In August 2018, the Internet Engineering Task Force (IETF) approved the 1.3 version of TLS, a more secure and more efficient version. It gives a specific response to vulnerabilities that have appeared in recent years. More so, TLS 1.3 promises reduced connection latency thanks to less round-trips and the 0-RTT option.
Here is all you need to know about one of the most important changes of the web at the moment. What are the differences with older versions? How is the TLS 1.3 version better than TLS 1.2? What does this actually mean for you and your users?
TLS 1.3 = better performance
TLS 1.3 is the promise of a secure, more efficient website, thanks to a limited number of exchanges between the server and the customer.
Indeed, the number of round-trips between the server and the client is a factor that may limit the performance of the protocol. The TLS 1.3 connection setup requires only one round-trip (versus two for TLS 1.2).
Source : Kinsta
0-RTT: what makes TLS 1.3 perform better
TLS 1.3 also includes an option called 0-RTT (zero round-trip) which allows you to go back to websites you have previously visited without renegotiating encryption.
Thus, during the very first connection of a client to the server, there is complete negotiation. The client keeps a cached message, Server Config (SCFG). All subsequent connections will use it to get derived keys and start exchanging data immediately.
The client may send data to the server on the first message to the server.
Source : Key CDN
Result: With TLS 1.3, secure web pages load faster!
Major security differences between TLS 1.2 and TLS 1.3
10 years ago, TLS 1.2 focused on cryptographic improvements, especially in hashing. In recent years, security breaches such as Crime, Drown, or Lucky 13 appeared. TLS 1.3 is a solution to the latter.
Alternatives and more limited primitives
One of the main weaknesses of TLS 1.2 is that it uses a fairly large variety of cryptographic algorithms. Amongst them, vulnerable primitives contribute to weak TLS configurations. Too often misconfigured, because of this variety, TLS 1.2 leaves websites vulnerable to security breaches.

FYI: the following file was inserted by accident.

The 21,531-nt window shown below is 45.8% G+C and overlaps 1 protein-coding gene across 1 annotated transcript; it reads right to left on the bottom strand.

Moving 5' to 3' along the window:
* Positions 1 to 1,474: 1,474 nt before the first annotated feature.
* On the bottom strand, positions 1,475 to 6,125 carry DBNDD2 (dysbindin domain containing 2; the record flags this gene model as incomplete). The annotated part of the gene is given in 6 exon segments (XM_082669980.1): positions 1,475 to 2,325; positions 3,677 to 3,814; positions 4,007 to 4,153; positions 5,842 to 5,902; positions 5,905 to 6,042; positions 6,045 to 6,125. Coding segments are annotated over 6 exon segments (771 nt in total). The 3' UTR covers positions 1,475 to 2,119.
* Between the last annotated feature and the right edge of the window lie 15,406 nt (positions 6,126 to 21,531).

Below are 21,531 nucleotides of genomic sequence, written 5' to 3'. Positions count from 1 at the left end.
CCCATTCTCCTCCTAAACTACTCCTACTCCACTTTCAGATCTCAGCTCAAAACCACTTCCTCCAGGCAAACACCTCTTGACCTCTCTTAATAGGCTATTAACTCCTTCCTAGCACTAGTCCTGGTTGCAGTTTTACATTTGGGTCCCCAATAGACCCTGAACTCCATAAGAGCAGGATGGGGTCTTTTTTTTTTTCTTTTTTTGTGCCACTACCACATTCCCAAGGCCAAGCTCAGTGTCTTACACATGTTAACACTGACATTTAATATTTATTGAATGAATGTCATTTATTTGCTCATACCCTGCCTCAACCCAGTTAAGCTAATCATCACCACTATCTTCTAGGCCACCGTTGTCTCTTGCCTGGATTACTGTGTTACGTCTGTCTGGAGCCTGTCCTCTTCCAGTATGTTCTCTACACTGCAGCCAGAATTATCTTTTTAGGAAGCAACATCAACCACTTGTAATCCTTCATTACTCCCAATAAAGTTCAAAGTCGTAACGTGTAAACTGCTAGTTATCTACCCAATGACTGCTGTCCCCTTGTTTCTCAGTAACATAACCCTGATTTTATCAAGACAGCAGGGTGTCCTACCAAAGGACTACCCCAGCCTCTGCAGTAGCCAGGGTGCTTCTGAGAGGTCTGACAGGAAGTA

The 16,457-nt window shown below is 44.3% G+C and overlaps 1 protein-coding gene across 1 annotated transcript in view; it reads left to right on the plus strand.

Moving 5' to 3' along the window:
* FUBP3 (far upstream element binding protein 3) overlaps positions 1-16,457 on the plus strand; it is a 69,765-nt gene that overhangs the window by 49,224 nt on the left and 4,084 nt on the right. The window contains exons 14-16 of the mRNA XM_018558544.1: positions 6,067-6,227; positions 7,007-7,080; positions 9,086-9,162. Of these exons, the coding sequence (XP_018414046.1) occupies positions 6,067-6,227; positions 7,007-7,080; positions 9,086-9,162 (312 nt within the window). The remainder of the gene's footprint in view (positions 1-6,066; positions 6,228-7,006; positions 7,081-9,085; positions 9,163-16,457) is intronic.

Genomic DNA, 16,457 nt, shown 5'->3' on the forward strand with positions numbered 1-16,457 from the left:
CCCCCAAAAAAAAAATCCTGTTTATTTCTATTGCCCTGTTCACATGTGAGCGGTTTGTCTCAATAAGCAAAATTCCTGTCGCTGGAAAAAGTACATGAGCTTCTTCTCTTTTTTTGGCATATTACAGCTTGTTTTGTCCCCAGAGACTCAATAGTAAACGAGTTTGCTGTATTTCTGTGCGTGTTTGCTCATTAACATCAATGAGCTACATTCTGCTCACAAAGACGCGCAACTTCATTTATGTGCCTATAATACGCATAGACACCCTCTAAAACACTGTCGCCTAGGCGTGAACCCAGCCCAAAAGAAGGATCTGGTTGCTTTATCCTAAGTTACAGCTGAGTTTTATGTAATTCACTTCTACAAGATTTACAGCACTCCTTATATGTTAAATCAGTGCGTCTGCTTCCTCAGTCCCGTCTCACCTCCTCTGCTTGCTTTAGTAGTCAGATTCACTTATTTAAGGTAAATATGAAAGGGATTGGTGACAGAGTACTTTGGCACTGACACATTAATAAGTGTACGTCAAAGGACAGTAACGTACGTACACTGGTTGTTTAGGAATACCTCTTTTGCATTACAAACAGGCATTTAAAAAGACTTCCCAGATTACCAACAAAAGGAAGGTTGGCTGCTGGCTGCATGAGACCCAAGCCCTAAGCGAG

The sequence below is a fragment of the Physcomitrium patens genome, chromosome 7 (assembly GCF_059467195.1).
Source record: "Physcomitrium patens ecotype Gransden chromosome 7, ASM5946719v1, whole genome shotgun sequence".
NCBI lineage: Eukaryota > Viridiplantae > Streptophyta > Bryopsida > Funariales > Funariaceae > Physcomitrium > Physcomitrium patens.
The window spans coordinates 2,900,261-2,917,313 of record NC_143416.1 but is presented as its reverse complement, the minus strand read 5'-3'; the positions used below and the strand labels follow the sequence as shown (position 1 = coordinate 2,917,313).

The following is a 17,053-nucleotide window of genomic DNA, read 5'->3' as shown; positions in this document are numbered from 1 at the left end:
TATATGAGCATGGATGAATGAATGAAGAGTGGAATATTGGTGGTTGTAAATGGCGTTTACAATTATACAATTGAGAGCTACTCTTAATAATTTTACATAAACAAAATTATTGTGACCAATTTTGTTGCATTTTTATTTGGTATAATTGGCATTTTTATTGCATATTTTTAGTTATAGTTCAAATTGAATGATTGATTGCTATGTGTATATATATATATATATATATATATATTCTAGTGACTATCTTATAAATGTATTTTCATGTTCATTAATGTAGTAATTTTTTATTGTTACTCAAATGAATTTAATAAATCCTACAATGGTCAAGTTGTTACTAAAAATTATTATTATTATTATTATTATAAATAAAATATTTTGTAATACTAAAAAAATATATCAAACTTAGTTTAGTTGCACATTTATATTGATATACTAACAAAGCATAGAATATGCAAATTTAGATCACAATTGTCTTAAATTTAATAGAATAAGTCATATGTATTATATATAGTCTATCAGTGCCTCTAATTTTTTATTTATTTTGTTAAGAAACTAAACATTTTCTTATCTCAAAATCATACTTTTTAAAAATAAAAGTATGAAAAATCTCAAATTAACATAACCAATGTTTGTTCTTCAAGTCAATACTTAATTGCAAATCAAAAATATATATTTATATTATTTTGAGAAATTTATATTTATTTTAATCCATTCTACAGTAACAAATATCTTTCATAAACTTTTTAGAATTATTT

TLS 1.3 abandons the obsolete and unsecured features of TLS 1.2 (such as SHA-1, RC4, DES, 3DES, AES-CBC, MD5) for more secure alternatives (such as ChaCha20, Poly1305, Ed25519, x448 and x25519). The choice of primitives is now more limited and makes TLS configuration easier.
User privacy better protected
In previous versions of TLS, the handshake ran in clear, which could result in information leakage (including client and server identities).
Furthermore, as Mozilla explains, "many network middleboxes (intermediate systems for web traffic) used this information to enforce network policies and failed if the information wasn't where they expected it. This could break the protocol when new features were introduced. TLS 1.3 encrypts most of the handshake, which provides better privacy and, gives us more freedom to evolve the protocol in the future. "
Where are we with the implementation of TLS 1.3?
TLS 1.2 is currently the most used version of the protocol (94% of websites).
However, the new version of the protocol is already being deployed: Firefox and Chrome have already implemented a first draft of the TLS 1.3 specification, while Google and Facebook are already running TLS 1.3 on their servers.